Palestinian land?

Articles and letters to j. and elsewhere often say that Israel’s barrier fence infringes on Palestinian land.

It is my understanding that the Palestinian Arabs do not own any land on the West Bank. The West Bank was Jordanian land before the ’67 war. During the ’67 war it became Israeli land in accordance with international law, which states that if a country is invaded (as Israel was by Jordan in ’67) and it pushes back the invading country’s forces, the land it occupies becomes its land.

The West Bank was never, and is not now, Palestinian Arab land. Palestinian Arabs were permitted to live there, but they never owned the land. If, someday, by peace negotiation, a Palestinian Arab nation is born and given part of the West Bank by the Israelis, then they can claim ownership of that negotiated territory.

Edward Tamler | San Mateo

Democracy or dictatorship?

Come and witness “democracy in Israel.”

Labor favored unilateral withdrawal from Gaza during the elections. Likud did not.

Likud wins the elections the next year, Sharon “changes his mind” and favors unilateral withdrawal. The Likud Party rejects unilateral withdrawal by a 3-2 margin.

Sharon ignores the vote and goes to his Cabinet. He can’t win, so he fires two Cabinet ministers and replaces them. Sharon gets something passed but must return for another vote if he wants to uproot the Jewish settlements.

Most likely, Sharon won’t return — and plans to do whatever he wants, which includes no referendum on this subject matter either. This is not democracy, this is dictatorship.

The population has the right to decide these issues, which include a referendum on the big question: Should Israel expel its Arab population?

If the government refuses, there will be revolution because the population won’t accept constant terror forever. Arabs will be targeted. Foreigners giving aid and comfort to the enemy could be targeted. Even some Israeli officials may have to look over their shoulders.

Sharon should reconsider, and prevent a lot of headaches.

Neal Wohlmuth | San Francisco

‘Anti-Semitic anecdote’

Last week’s j. printed an old Russian anti-Semitic anecdote. The message was subtle, and the editors undoubtedly mistook it for a harmless joke. That “joke” is set just before the outbreak of World War II. It describes a Jew who is collecting food in case war breaks out. When the Jew is asked why his Russian neighbors are not also collecting food, he answers that they have no need to, since they will be going off to war and dying, whereas he will go on living.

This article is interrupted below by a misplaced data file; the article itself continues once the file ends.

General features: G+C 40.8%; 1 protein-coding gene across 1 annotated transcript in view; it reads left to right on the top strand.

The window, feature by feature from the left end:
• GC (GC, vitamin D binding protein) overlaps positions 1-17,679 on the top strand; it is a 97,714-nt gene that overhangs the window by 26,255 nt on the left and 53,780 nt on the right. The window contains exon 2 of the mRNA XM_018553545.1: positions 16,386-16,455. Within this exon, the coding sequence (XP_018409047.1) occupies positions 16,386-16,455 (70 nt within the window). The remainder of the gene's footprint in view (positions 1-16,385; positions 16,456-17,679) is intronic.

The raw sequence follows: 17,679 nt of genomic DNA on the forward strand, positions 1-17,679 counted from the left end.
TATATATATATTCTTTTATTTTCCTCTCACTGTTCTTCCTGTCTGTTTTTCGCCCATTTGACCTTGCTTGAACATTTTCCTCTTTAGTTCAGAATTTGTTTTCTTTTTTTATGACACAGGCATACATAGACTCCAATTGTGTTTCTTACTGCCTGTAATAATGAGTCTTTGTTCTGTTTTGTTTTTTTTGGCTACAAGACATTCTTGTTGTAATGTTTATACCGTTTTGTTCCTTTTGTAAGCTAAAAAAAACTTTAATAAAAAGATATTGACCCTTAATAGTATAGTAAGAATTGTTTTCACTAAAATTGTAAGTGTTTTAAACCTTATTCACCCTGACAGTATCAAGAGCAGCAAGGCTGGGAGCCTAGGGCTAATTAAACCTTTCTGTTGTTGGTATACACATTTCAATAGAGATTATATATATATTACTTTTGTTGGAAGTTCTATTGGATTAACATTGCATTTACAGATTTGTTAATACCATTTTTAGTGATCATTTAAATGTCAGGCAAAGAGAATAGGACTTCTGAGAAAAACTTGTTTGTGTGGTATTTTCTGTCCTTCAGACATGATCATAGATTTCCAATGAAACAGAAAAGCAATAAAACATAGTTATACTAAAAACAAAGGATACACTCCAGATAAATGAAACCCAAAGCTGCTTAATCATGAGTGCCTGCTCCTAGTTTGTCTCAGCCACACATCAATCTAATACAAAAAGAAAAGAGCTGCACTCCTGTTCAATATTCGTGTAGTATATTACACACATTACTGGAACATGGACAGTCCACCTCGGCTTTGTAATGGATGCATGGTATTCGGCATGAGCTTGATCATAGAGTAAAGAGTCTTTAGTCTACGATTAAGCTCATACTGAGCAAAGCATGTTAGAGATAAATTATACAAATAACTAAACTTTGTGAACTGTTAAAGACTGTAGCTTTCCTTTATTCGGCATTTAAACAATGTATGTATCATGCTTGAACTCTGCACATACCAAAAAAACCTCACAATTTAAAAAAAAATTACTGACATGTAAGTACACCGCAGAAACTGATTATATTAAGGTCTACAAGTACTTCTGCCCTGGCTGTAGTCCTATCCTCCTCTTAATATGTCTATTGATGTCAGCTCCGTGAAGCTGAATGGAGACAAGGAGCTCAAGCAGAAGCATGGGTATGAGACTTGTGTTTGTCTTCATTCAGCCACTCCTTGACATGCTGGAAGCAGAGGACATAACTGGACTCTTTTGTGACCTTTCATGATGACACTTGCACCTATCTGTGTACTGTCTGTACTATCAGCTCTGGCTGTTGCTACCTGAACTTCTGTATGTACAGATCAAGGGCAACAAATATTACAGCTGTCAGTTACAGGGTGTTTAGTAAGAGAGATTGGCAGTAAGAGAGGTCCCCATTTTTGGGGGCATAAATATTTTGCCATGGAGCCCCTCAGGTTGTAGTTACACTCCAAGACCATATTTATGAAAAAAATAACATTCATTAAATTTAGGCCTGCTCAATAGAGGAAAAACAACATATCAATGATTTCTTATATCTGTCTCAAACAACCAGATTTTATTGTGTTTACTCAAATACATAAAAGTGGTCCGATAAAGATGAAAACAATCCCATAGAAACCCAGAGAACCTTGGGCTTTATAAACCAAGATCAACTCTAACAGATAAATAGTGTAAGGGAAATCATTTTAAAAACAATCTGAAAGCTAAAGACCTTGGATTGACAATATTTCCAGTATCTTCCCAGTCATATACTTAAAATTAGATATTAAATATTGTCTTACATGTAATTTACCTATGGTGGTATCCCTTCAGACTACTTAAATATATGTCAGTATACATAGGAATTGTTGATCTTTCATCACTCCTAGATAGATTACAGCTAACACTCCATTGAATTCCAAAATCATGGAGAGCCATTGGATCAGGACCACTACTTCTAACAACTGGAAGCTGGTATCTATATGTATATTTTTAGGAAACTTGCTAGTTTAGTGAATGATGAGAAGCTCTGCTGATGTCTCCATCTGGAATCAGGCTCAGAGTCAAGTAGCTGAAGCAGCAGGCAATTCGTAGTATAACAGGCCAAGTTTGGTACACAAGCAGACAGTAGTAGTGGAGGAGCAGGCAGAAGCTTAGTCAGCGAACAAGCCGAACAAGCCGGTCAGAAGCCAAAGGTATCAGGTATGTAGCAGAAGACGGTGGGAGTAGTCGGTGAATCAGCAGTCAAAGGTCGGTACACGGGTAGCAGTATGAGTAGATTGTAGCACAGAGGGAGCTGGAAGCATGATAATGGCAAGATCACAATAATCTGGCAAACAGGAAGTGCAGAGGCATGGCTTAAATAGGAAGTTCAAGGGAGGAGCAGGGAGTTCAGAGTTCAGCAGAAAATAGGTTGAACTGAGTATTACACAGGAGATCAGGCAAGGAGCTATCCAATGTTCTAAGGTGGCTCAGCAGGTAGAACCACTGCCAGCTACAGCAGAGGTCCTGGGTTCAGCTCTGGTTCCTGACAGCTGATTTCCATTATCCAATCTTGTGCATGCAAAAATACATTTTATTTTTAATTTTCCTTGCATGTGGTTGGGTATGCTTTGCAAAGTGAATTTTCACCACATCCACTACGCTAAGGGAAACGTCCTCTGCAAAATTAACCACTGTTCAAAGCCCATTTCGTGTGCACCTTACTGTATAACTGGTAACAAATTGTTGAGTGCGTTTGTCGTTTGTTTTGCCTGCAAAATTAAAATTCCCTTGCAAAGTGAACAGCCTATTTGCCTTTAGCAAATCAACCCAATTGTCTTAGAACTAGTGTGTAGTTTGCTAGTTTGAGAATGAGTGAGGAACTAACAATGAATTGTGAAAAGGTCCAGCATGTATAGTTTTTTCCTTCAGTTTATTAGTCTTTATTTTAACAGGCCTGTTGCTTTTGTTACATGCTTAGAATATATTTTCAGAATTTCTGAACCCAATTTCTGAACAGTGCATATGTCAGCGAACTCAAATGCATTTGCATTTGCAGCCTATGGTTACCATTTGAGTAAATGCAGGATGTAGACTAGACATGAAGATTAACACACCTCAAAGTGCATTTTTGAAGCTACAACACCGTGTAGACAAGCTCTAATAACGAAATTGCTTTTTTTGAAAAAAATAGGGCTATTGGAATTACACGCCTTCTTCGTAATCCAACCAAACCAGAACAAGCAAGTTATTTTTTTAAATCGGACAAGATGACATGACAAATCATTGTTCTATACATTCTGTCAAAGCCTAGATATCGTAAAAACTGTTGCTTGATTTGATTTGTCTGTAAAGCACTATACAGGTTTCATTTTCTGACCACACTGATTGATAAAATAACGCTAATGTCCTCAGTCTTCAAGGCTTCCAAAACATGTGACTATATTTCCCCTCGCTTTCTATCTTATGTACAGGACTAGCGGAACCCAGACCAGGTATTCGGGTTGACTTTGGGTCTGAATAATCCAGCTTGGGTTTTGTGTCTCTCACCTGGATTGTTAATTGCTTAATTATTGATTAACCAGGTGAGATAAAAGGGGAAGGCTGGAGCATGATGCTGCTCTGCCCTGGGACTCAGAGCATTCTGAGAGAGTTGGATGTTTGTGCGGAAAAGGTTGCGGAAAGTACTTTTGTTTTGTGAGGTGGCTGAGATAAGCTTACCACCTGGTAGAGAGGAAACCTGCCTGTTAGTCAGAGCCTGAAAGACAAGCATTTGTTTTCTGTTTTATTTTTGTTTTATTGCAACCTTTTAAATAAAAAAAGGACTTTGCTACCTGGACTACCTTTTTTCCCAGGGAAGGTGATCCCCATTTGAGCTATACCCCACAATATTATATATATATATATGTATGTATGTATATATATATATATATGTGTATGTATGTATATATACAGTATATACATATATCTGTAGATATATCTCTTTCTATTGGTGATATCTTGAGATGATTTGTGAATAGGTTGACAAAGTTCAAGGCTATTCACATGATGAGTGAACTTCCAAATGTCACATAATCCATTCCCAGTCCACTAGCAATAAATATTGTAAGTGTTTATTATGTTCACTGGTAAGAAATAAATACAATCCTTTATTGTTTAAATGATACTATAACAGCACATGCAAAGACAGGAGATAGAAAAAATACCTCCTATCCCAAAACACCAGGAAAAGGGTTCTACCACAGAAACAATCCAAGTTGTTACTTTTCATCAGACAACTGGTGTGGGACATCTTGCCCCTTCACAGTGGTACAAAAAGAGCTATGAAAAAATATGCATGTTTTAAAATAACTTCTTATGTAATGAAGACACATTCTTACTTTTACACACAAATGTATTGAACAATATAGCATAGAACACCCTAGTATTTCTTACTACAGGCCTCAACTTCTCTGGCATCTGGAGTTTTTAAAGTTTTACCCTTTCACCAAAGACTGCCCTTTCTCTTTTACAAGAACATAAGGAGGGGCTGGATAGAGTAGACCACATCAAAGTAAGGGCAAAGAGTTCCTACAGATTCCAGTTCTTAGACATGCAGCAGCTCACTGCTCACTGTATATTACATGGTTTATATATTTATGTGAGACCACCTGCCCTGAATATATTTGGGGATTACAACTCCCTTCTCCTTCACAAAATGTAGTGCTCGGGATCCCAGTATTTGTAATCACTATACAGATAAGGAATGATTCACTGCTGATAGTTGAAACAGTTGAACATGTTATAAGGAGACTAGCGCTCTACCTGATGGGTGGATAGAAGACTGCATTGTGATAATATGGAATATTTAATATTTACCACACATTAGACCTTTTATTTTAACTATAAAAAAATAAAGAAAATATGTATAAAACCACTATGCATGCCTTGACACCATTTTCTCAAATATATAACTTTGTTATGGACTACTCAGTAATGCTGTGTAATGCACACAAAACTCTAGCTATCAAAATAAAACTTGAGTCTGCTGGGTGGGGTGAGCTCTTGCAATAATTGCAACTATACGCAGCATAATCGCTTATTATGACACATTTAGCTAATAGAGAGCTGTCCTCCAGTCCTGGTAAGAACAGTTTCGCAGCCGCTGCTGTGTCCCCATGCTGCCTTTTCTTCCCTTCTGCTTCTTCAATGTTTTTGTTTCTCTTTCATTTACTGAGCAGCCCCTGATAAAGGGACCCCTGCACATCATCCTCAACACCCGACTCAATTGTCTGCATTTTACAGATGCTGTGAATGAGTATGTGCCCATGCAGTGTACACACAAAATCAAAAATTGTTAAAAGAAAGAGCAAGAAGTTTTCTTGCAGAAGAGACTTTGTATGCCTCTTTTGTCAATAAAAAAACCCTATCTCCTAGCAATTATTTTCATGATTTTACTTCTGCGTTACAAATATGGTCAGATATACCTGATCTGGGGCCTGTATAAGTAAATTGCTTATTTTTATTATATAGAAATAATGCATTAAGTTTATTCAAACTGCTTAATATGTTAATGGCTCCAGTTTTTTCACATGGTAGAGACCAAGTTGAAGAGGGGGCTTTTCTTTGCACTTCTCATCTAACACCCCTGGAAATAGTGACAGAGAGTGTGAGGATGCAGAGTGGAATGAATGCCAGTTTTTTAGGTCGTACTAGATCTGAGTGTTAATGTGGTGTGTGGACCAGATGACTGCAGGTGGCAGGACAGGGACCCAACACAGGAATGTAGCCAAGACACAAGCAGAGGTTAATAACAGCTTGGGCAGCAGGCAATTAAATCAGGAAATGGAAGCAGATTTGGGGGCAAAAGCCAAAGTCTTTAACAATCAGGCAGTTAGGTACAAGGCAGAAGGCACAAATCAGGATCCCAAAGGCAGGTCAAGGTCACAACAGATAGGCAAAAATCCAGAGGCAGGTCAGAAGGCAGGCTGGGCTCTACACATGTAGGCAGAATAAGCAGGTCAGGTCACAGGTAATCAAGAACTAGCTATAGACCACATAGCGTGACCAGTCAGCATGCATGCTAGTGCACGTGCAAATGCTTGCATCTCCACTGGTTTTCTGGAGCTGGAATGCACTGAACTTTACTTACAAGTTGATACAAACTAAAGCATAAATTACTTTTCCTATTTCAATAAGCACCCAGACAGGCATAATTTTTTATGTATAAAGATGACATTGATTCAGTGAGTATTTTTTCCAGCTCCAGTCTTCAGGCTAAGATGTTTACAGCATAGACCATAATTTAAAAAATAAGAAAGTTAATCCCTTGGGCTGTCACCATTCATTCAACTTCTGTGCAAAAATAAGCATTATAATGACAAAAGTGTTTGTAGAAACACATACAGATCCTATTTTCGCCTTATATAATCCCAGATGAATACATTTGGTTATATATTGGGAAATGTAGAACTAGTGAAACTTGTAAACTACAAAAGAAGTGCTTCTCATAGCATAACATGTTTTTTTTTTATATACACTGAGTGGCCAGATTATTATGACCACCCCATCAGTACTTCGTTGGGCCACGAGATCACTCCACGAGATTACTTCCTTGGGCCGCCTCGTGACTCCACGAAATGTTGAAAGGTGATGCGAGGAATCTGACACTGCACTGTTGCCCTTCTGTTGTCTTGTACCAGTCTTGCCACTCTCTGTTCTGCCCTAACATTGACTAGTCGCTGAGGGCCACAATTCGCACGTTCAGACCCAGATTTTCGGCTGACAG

The implication was clear: Jews didn’t sacrifice their own blood to fight the Nazis; they let the Russians do their fighting for them. To this day, this is a common stereotype in Russia.

In fact, 500,000 Jews fought against Hitler in the Soviet army. When war archives became available after the collapse of the Soviet Union, a group of dedicated Jewish veterans, determined to break that stereotype, collected over 100,000 names of Jewish soldiers who perished fighting the Nazis. Those names are memorialized in “The Book of Remembrance,” a collection of biographies published with the help of the Bay Area Council and on display at the Holocaust Center of Northern California in San Francisco.

Pnina Levermore | San Francisco
executive director
Bay Area Council for Jewish Rescue and Renewal

Not ‘Judaic’ experience

Sheli Nan’s July 23 essay (“Coming-of-age ceremony can take many forms”) on her student’s bar mitzvah was both moving and disturbing. Preparing for the “coming-out ceremony” was clearly rewarding for this admirable young adult, but why call it a “bar mitzvah”? It is true as she observes that too many forget the “mitzvah” in “bar mitzvah,” but the author seems to have forgotten that for there to be a commandment (the proper translation of mitzvah, rather than “good deed”), there logically must be a commander. When she writes that “there was no overt mention of God per se,” what makes this a “Judaic” experience? The Scouts and a variety of service organizations also have programs in which young adults can learn discipline and aid the less fortunate in their communities.

Like too many other secular Jews, the author considers the performance of good deeds as the sum total of Judaism. Can her student lead a worship service and chant the Torah and Haftarah? Is he versed in the history and traditions of his people? If these were not integral parts of the preparation for his bar mitzvah, why should he remain Jewish, since good deeds can be practiced by members of any religion or no religion alike?

Reuven Barzel | Oakland

letters policy

j. the Jewish news weekly welcomes letters to the editor, preferably typewritten. Letters must not exceed 200 words and must be dated and signed with current address and daytime telephone number. j. also reserves the right to edit letters. The deadline is noon Monday for any given week’s publication. Letters should be sent by e-mail to [email protected] or by mail to j., 225 Bush St., Suite 1480, San Francisco, CA 94104.